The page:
The Constructing Minds garden at the RHS Flower Show Tatton Park this summer will raise awareness of mental health in the construction industry
Figures show 700 construction workers took their own lives during 2022 – well above the average of any other sector in the UK and up from 507 in the previous year.
To help raise awareness, garden designers Carolyn Harden and Jon Jarvis have spoken with health professionals about how gardens can help patients heal, as well as reduce stress and anxiety.
Harden and Jarvis have secured the largest show garden at RHS Tatton, which will take place on 19-23 July. The 20m by 14m space at Tatton Park is being transformed by a profusion of trees, ferns, bamboos and wildflower areas to create an overall sense of enclosure and refuge.
Materials found on construction sites such as concrete and scaffold boards will be included in the build.
Crossing the threshold via a rusted steel portico flanked by hawthorn hedges, visitors will step onto a gravel pathway. Tucked away to the left, the Consultation Glade provides a private, therapeutic space for one-to-one counselling with a mental health first aider.
The path continues towards the Inner Sanctuary, planted with pockets of wildflowers. The external walls reduce external noise but have viewing windows to retain the connection with nature. The wall to the left of the entrance incorporates a metal panel perforated with 507 number holes representing the number of suicides in 2021.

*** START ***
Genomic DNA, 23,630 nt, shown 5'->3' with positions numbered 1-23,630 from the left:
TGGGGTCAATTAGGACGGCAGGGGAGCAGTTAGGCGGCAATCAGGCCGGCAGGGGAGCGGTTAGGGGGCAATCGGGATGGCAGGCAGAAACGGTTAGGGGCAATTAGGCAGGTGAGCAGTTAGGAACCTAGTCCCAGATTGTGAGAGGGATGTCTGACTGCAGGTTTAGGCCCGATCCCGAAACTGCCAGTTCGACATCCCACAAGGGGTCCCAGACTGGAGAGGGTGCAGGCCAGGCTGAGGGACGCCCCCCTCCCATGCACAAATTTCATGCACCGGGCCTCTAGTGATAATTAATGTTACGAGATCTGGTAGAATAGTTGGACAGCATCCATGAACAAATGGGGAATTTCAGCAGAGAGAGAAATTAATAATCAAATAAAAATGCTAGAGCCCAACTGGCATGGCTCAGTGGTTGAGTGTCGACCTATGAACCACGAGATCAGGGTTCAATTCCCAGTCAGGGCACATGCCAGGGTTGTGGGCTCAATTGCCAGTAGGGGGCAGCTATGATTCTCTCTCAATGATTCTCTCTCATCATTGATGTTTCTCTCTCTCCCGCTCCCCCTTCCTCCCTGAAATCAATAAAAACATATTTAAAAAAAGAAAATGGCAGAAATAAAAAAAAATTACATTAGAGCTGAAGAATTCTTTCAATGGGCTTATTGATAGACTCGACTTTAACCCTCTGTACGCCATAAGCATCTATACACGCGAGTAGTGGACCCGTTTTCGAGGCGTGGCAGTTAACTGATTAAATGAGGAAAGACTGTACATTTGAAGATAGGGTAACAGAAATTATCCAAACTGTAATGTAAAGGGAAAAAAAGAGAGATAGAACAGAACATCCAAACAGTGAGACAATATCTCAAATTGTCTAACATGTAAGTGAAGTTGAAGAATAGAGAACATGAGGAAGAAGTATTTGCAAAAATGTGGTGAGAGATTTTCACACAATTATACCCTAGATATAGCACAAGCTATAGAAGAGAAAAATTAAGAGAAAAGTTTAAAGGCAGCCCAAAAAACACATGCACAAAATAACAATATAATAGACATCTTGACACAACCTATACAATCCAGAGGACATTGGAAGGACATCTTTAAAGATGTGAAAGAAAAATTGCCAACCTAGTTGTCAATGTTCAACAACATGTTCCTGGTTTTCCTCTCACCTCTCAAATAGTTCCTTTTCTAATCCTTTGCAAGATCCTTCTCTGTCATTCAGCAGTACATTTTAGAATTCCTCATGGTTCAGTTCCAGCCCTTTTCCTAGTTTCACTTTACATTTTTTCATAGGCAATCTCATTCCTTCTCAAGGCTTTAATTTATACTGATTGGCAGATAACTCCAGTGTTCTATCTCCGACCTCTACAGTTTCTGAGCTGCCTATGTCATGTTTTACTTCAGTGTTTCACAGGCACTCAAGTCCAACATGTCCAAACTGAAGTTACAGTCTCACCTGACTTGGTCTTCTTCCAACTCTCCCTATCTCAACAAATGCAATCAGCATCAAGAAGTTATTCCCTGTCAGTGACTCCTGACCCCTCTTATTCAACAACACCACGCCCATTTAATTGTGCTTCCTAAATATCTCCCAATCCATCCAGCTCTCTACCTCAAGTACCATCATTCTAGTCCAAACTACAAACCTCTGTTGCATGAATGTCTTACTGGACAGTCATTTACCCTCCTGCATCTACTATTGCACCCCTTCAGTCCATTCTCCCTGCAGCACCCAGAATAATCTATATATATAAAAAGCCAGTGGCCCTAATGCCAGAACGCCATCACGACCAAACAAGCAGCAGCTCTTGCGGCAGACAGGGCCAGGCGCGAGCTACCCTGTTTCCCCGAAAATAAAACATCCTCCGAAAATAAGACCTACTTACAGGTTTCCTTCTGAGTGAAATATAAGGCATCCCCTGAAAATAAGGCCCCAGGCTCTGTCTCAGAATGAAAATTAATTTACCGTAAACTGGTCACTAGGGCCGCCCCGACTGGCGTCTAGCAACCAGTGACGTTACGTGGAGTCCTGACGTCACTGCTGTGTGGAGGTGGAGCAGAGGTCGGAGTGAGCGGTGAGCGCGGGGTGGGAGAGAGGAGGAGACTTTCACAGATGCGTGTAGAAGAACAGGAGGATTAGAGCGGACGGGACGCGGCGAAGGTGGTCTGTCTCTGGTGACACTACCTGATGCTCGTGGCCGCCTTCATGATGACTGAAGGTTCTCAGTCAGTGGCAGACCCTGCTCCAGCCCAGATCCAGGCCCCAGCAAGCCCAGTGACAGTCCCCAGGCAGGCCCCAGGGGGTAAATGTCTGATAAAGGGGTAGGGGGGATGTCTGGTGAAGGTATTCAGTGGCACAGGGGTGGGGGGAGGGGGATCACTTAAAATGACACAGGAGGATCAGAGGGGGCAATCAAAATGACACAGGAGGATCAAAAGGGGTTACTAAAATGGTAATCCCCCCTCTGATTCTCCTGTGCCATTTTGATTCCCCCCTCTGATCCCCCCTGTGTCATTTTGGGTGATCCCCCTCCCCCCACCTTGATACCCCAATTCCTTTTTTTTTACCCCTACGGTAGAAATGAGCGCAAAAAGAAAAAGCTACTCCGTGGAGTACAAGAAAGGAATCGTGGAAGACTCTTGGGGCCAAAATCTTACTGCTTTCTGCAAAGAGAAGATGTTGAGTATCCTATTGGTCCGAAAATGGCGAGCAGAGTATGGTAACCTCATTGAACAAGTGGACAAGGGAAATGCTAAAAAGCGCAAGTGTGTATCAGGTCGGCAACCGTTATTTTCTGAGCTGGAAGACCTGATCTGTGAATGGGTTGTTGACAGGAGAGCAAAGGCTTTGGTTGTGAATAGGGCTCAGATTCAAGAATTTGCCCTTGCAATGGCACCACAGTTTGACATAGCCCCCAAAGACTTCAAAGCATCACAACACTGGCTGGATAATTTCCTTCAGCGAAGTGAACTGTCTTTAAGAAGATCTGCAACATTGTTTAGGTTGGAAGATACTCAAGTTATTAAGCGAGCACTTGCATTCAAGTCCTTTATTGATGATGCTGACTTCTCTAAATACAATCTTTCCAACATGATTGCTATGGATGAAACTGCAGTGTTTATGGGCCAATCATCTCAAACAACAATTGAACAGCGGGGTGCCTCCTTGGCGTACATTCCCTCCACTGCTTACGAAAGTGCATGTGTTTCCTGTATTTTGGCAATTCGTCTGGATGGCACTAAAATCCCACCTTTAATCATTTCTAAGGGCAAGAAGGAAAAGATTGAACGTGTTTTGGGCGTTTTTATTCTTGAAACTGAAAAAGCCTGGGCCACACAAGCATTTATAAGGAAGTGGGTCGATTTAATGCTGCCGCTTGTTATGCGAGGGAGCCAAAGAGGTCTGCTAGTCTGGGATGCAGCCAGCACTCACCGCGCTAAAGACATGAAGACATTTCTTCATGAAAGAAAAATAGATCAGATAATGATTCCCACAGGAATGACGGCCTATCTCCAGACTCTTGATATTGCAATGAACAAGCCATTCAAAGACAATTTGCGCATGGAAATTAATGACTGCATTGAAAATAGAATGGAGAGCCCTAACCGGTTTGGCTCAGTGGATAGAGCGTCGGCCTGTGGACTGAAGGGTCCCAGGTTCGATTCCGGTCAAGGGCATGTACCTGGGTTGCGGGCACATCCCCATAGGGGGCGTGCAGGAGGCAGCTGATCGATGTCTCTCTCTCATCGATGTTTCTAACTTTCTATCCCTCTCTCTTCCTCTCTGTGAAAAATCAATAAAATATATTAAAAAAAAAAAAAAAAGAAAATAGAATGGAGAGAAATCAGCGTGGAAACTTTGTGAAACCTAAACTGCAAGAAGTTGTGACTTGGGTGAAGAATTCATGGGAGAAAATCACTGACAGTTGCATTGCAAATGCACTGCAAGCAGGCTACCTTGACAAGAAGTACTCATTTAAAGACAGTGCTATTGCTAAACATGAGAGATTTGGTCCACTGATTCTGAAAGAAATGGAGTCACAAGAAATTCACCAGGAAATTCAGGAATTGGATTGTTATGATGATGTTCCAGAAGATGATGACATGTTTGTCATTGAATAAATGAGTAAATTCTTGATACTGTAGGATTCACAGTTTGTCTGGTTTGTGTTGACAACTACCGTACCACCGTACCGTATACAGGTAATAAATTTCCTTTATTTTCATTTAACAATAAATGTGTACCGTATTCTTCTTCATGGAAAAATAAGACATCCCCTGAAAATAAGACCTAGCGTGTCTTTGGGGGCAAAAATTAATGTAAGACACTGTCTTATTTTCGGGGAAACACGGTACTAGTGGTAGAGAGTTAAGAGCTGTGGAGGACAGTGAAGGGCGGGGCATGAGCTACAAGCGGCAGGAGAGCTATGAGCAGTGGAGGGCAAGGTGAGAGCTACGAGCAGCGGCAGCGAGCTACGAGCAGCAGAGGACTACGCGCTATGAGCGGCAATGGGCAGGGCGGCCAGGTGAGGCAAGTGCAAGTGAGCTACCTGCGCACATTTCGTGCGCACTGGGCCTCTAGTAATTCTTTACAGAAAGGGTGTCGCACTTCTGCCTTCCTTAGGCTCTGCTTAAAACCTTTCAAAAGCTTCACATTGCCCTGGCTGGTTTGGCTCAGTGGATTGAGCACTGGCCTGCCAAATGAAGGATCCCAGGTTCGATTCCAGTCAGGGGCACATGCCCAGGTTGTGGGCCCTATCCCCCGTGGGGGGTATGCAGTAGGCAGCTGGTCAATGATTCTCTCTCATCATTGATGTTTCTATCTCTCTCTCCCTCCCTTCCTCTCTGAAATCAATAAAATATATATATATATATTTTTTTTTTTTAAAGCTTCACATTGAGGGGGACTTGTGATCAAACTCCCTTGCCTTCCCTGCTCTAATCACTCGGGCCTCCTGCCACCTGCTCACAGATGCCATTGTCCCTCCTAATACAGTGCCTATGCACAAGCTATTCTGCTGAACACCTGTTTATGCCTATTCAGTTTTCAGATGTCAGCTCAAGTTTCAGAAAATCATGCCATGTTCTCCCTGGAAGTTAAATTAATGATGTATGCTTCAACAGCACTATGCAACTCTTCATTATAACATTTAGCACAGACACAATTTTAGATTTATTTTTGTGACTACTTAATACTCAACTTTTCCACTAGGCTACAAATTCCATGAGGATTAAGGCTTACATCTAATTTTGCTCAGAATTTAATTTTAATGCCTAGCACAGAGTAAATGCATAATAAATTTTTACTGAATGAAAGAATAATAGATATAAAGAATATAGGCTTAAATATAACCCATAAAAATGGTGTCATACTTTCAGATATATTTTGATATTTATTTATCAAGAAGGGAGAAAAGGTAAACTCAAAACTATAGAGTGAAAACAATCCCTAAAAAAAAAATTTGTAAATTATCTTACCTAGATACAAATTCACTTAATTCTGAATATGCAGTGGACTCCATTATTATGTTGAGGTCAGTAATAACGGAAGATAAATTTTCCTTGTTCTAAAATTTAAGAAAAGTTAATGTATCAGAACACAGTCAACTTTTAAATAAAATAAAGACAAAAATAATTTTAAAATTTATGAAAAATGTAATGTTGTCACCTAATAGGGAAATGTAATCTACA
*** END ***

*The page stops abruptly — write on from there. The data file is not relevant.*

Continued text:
Exit from the Inner Sanctuary brings visitors to a wildflower meadow planted around light-canopied silver birches. Here custom-made loungers encourage the Japanese practice of shinrin-yoku (forest bathing), based on the belief that time spent immersed in nature can bring rejuvenating and restorative benefits.
Students from Leeds College of Building will bring 700 painted hearts to the show on press day. Some of these hearts will contain messages from the families of those who have taken their own lives.
The public will be able to walk through the garden on show days, and after the show the garden will be moved to Clatterbridge Hospital (on the Wirral) where it will be a place of tranquillity for patients, visitors and staff. The garden is fully accessible by wheelchair, and there are plenty of seating options.
In total, the garden will cost approximately £40,000. Harden and Jarvis have welcomed support from companies within the industry, particularly sponsorship of individual elements of the garden and donation of goods. They are also depending on volunteers to help build the garden.
To donate to the project, visit the Constructing Minds GoFundMe page.